The advent of generalized broadband Internet connections and ever-cheaper computing devices has make it possible for Internet users to implement, offer and use networked services without the need to rely on a centralized, third party infrastructure. These systems that have emerged on the edges of the Internet are called Peer-to-peer (P2P) systems. Two main large groups of P2P systems can be considered: structured and unstructured. The main difference between the two relies on the look-up method used to locate resources on the P2P network. In this work we focus on structured P2P systems, seduced by their novelty and the scalability properties of Distributed Hash Tables (DHT).
In our study, we have followed a bottom-up approach. We start considering DHT design issues, presenting a hierarchical P2P system framework we elaborate upon. We enumerate the hierarchical organization main characteristics and advantages: specifically, the capacity of these systems to improve networked communication performance by adapting to the Internet topology, and to increase regular flat implementations robustness through the differentiation of peer roles according to their capabilities. Taking a particular case of the hierarchical P2P system framework studied, we develop a DHT named TOPLUS, which is built by grouping peers in the same IP Network Prefix, and arranging these groups following the Internet hierarchical topology. We present the characteristics of TOPLUS, and we study in more detail its main goal and feature: The look-up of a resource (the routing of the request through the P2P network) takes time comparable to that of the level-3 routing of the resource request from the peer originating the query to the destination peer where the resource is located. Because the structure of TOPLUS follows that of the Internet, we say that TOPLUS is topology-aware.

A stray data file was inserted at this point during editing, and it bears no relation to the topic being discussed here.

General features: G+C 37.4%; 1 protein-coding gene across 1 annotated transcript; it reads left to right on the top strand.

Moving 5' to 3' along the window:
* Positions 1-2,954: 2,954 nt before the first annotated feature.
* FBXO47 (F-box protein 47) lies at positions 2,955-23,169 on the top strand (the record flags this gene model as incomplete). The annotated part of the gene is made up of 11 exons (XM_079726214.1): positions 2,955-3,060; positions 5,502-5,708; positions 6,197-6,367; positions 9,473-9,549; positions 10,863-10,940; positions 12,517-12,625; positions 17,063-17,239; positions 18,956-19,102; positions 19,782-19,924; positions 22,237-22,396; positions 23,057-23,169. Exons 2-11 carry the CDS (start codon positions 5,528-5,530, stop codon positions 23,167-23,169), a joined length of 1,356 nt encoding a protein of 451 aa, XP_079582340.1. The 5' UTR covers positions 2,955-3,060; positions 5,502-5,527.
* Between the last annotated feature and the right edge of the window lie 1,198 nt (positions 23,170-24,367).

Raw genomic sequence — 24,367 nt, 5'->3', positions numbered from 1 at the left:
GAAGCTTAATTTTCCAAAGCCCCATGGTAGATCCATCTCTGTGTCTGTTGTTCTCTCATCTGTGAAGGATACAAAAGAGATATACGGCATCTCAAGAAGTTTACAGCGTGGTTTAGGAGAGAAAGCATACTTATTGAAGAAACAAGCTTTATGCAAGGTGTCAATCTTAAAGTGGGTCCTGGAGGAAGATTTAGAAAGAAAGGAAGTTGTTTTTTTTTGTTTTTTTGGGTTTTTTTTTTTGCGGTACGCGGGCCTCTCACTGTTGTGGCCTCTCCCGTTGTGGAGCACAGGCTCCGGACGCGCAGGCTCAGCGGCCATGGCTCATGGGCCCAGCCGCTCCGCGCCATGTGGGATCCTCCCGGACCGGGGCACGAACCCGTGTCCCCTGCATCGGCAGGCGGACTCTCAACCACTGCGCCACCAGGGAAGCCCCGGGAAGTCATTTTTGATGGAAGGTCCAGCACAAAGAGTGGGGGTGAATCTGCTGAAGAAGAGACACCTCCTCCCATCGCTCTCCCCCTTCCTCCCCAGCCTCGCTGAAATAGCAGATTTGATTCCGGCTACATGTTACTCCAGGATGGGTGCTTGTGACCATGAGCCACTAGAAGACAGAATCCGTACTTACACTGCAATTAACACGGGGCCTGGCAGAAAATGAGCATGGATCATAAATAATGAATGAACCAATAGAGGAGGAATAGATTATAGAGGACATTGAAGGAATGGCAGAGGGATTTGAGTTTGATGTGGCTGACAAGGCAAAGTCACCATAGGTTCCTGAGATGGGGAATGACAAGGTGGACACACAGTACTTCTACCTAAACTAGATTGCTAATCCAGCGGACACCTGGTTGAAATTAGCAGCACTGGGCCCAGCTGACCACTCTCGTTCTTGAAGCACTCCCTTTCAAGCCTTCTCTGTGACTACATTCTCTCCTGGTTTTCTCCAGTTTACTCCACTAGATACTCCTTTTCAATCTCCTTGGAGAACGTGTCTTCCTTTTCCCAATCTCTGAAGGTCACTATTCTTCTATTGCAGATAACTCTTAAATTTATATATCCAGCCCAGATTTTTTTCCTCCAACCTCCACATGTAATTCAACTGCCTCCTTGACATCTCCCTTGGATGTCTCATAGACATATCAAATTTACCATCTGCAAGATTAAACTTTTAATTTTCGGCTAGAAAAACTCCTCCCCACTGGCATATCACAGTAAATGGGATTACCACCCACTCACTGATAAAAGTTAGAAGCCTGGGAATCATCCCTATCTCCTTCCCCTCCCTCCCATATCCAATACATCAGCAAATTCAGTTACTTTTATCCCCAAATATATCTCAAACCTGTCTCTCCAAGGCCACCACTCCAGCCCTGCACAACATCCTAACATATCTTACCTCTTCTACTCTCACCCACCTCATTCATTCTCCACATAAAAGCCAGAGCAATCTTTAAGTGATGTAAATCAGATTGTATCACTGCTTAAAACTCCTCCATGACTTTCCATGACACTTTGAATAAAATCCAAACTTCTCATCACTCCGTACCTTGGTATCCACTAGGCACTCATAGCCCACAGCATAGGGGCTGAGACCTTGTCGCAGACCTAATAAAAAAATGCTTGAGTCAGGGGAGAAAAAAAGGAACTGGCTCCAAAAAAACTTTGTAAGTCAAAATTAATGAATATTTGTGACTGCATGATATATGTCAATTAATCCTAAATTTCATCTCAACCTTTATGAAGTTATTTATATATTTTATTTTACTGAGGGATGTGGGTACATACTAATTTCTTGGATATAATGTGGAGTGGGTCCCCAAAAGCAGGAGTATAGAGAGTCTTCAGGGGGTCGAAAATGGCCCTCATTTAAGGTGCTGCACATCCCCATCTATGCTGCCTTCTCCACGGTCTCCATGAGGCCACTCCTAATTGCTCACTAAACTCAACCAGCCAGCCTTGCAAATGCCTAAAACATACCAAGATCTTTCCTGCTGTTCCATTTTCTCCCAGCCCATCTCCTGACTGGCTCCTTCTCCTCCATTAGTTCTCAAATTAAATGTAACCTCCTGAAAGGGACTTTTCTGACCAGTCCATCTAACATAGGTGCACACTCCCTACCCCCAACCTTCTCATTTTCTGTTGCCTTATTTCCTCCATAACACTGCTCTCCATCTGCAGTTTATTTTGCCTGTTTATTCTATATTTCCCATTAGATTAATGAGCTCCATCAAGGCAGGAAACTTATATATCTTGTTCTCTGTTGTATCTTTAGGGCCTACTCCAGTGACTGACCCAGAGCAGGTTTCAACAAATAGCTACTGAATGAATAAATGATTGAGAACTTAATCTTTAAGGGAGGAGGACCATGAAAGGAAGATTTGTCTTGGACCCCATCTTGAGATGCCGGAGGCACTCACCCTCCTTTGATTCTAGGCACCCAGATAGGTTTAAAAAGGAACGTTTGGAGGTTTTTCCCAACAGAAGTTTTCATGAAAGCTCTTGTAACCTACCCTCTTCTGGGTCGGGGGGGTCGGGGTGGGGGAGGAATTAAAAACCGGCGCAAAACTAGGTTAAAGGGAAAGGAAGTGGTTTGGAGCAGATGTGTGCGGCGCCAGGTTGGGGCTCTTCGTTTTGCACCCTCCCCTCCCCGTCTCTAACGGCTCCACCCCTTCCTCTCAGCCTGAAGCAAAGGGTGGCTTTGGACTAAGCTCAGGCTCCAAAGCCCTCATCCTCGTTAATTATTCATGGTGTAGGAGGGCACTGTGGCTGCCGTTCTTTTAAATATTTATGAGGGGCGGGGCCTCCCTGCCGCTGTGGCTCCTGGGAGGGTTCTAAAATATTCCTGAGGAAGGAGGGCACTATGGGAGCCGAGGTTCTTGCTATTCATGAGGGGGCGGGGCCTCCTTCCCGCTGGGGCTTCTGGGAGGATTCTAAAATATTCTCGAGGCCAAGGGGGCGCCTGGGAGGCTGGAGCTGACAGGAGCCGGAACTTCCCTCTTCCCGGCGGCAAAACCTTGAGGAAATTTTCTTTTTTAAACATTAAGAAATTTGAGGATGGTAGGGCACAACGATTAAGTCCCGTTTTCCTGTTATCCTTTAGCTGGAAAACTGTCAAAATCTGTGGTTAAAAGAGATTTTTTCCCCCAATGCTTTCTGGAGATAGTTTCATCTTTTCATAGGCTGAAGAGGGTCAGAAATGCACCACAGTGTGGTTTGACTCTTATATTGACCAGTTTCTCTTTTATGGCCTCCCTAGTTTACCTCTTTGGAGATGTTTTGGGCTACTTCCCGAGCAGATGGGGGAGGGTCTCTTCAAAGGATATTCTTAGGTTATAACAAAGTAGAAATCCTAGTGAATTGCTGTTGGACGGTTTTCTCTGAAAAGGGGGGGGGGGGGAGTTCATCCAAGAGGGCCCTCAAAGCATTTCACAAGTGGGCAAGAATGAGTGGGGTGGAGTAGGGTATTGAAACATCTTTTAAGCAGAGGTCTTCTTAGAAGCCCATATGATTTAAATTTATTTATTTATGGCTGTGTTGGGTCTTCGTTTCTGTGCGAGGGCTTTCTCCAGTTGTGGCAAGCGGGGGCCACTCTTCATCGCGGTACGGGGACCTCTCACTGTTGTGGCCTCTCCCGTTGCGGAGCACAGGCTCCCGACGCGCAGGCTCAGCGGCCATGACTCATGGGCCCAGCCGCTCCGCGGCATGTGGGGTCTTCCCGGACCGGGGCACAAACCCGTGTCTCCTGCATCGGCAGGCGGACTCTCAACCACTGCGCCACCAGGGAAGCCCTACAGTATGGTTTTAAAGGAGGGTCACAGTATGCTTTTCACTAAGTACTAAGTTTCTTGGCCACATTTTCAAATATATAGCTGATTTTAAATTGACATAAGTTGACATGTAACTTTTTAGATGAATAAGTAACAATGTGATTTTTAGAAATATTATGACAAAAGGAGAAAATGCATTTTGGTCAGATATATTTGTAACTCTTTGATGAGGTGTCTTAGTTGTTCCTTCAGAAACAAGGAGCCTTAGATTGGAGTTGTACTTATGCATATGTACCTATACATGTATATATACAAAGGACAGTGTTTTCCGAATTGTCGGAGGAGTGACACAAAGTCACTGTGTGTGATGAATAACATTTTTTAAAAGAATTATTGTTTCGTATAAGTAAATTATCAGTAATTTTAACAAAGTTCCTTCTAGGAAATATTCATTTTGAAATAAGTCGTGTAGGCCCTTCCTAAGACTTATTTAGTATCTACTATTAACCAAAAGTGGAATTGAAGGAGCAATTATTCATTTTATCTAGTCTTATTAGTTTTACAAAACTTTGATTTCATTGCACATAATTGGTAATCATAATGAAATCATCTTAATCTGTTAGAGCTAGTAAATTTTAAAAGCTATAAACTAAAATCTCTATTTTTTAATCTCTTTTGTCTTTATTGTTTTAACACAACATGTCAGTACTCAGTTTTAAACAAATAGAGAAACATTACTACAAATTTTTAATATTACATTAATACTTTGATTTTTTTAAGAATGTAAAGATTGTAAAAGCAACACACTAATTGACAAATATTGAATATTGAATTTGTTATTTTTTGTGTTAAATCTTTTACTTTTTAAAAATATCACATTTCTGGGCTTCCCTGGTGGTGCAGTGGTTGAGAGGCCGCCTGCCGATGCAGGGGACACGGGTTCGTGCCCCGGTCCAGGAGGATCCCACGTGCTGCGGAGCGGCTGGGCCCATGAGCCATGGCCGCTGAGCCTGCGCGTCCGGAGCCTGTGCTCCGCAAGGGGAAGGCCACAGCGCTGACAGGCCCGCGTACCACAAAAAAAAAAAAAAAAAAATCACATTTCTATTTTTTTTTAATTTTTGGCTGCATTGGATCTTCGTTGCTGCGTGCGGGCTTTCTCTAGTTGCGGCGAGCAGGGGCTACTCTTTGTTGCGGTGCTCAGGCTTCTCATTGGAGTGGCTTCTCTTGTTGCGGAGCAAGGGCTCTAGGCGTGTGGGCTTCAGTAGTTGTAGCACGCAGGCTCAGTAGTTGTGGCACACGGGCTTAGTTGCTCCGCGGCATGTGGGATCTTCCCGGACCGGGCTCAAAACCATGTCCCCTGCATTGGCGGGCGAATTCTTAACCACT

For Content Distribution we present MULTI+, an application-level multicast P2P network that works on top of TOPLUS. MULTI+ builds multicast trees that attempt shortest possible average delay from the multicast information source to the recipients in the multicast group, while trying to use bandwidth efficiently. These goals are achieved by algorithms for multicast tree construction that take advantage of the topology-awareness of the TOPLUS DHT. We also test how robust these delay and bandwidth properties are when massive peer failure occurs. Finally, we present a Content Location technique for structured P2P systems, where we use indexing of resources using predefined indexing schemes. Each index is used as the key to find other indexes with more precise information about a given resource, and the index completely describing the item is the key corresponding to the resource. The peer in the P2P network responsible for an index stores all indexes pointed to by the former index. This way the Content Location infrastructure is contained in the P2P system and inherits all its properties.